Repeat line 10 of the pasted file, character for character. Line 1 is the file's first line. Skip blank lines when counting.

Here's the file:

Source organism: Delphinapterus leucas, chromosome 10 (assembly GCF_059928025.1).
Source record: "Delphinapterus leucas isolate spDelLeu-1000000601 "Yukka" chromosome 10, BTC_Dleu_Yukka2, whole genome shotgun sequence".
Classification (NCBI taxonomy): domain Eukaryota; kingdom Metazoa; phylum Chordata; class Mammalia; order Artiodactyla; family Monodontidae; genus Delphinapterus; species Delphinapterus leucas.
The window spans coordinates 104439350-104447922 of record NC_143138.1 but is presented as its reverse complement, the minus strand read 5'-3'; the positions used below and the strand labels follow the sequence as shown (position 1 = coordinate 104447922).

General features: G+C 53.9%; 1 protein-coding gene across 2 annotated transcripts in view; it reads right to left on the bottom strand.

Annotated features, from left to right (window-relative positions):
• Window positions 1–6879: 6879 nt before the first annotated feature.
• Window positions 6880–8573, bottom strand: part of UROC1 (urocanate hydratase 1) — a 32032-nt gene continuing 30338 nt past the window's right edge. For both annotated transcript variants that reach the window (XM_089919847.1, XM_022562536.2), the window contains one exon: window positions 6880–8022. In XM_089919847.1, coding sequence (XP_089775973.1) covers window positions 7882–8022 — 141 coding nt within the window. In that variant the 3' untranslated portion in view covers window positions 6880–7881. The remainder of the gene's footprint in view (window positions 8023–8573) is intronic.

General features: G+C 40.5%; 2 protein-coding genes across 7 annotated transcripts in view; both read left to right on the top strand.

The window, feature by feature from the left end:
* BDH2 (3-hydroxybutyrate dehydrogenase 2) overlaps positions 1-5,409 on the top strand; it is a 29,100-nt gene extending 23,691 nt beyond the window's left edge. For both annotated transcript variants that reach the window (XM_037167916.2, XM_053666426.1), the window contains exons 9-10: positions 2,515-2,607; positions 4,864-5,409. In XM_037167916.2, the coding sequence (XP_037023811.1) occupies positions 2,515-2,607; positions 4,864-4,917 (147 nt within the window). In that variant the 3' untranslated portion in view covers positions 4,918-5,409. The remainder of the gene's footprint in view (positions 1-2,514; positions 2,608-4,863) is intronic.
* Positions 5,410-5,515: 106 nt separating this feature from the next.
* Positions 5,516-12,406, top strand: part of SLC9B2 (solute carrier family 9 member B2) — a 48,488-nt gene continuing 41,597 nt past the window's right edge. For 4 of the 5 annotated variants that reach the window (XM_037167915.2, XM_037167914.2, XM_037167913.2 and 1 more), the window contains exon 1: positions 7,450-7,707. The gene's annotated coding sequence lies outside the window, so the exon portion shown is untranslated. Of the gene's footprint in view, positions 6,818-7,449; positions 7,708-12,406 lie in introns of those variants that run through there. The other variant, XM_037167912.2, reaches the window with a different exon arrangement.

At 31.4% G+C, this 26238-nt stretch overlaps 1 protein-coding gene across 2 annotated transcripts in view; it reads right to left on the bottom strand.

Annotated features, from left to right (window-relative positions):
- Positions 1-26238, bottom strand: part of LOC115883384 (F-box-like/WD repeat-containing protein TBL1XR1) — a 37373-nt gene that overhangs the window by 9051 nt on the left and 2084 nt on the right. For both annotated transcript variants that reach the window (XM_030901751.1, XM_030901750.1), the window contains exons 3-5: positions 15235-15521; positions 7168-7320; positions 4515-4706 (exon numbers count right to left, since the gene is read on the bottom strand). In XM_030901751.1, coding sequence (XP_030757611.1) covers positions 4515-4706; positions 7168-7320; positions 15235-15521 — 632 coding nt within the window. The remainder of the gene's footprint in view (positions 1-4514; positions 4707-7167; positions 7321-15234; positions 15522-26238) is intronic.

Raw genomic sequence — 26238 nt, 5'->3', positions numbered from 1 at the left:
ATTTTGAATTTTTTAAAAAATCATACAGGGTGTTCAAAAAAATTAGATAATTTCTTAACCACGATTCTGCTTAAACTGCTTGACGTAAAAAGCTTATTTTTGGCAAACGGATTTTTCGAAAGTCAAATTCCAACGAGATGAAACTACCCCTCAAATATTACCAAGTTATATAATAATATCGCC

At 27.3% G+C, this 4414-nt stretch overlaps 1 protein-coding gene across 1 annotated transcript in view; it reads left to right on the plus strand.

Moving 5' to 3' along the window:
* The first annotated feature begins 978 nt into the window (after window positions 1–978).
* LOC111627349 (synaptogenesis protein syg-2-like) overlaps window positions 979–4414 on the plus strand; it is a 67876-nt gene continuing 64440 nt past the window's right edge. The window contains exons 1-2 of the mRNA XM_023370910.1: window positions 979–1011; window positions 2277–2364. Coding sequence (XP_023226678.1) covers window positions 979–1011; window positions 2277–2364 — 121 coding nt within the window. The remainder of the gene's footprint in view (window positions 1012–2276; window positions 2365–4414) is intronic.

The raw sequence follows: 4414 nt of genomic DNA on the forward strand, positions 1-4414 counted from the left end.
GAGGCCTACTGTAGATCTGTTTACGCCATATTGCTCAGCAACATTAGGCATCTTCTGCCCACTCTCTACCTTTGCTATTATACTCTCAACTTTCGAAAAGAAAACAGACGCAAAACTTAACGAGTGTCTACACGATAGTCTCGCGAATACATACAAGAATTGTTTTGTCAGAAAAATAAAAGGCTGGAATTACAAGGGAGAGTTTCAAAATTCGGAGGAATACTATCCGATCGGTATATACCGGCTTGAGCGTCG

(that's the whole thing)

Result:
The window, feature by feature from the left end: